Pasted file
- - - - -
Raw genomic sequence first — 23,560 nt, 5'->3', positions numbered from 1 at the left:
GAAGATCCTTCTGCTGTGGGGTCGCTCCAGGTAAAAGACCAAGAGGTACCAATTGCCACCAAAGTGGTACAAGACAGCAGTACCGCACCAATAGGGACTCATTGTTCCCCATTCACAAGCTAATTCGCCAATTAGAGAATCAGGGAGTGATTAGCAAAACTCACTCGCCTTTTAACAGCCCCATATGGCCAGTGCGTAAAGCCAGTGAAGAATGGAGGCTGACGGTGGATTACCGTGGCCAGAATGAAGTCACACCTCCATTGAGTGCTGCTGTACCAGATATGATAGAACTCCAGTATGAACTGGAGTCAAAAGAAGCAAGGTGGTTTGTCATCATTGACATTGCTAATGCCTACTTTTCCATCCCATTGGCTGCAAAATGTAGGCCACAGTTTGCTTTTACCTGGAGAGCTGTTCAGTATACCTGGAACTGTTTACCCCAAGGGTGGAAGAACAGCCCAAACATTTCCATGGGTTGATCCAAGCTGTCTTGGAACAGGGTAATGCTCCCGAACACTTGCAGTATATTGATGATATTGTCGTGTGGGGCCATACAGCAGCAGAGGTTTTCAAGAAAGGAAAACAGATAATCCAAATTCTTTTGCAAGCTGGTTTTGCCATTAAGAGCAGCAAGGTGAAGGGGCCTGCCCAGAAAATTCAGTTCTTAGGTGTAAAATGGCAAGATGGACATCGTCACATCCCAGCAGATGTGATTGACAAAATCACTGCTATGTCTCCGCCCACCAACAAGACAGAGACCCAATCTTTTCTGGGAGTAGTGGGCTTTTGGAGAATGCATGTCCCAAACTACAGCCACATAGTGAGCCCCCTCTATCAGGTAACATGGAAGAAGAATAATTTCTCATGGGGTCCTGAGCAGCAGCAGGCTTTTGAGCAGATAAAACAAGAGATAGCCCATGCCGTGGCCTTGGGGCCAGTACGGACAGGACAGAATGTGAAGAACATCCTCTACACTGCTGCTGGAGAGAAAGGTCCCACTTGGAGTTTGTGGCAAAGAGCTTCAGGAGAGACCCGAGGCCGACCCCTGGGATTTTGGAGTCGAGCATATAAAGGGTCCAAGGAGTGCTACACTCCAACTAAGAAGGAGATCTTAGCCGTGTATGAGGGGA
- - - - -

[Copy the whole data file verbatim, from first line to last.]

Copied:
Raw genomic sequence first — 23,560 nt, 5'->3', positions numbered from 1 at the left:
GAAGATCCTTCTGCTGTGGGGTCGCTCCAGGTAAAAGACCAAGAGGTACCAATTGCCACCAAAGTGGTACAAGACAGCAGTACCGCACCAATAGGGACTCATTGTTCCCCATTCACAAGCTAATTCGCCAATTAGAGAATCAGGGAGTGATTAGCAAAACTCACTCGCCTTTTAACAGCCCCATATGGCCAGTGCGTAAAGCCAGTGAAGAATGGAGGCTGACGGTGGATTACCGTGGCCAGAATGAAGTCACACCTCCATTGAGTGCTGCTGTACCAGATATGATAGAACTCCAGTATGAACTGGAGTCAAAAGAAGCAAGGTGGTTTGTCATCATTGACATTGCTAATGCCTACTTTTCCATCCCATTGGCTGCAAAATGTAGGCCACAGTTTGCTTTTACCTGGAGAGCTGTTCAGTATACCTGGAACTGTTTACCCCAAGGGTGGAAGAACAGCCCAAACATTTCCATGGGTTGATCCAAGCTGTCTTGGAACAGGGTAATGCTCCCGAACACTTGCAGTATATTGATGATATTGTCGTGTGGGGCCATACAGCAGCAGAGGTTTTCAAGAAAGGAAAACAGATAATCCAAATTCTTTTGCAAGCTGGTTTTGCCATTAAGAGCAGCAAGGTGAAGGGGCCTGCCCAGAAAATTCAGTTCTTAGGTGTAAAATGGCAAGATGGACATCGTCACATCCCAGCAGATGTGATTGACAAAATCACTGCTATGTCTCCGCCCACCAACAAGACAGAGACCCAATCTTTTCTGGGAGTAGTGGGCTTTTGGAGAATGCATGTCCCAAACTACAGCCACATAGTGAGCCCCCTCTATCAGGTAACATGGAAGAAGAATAATTTCTCATGGGGTCCTGAGCAGCAGCAGGCTTTTGAGCAGATAAAACAAGAGATAGCCCATGCCGTGGCCTTGGGGCCAGTACGGACAGGACAGAATGTGAAGAACATCCTCTACACTGCTGCTGGAGAGAAAGGTCCCACTTGGAGTTTGTGGCAAAGAGCTTCAGGAGAGACCCGAGGCCGACCCCTGGGATTTTGGAGTCGAGCATATAAAGGGTCCAAGGAGTGCTACACTCCAACTAAGAAGGAGATCTTAGCCGTGTATGAGGGGA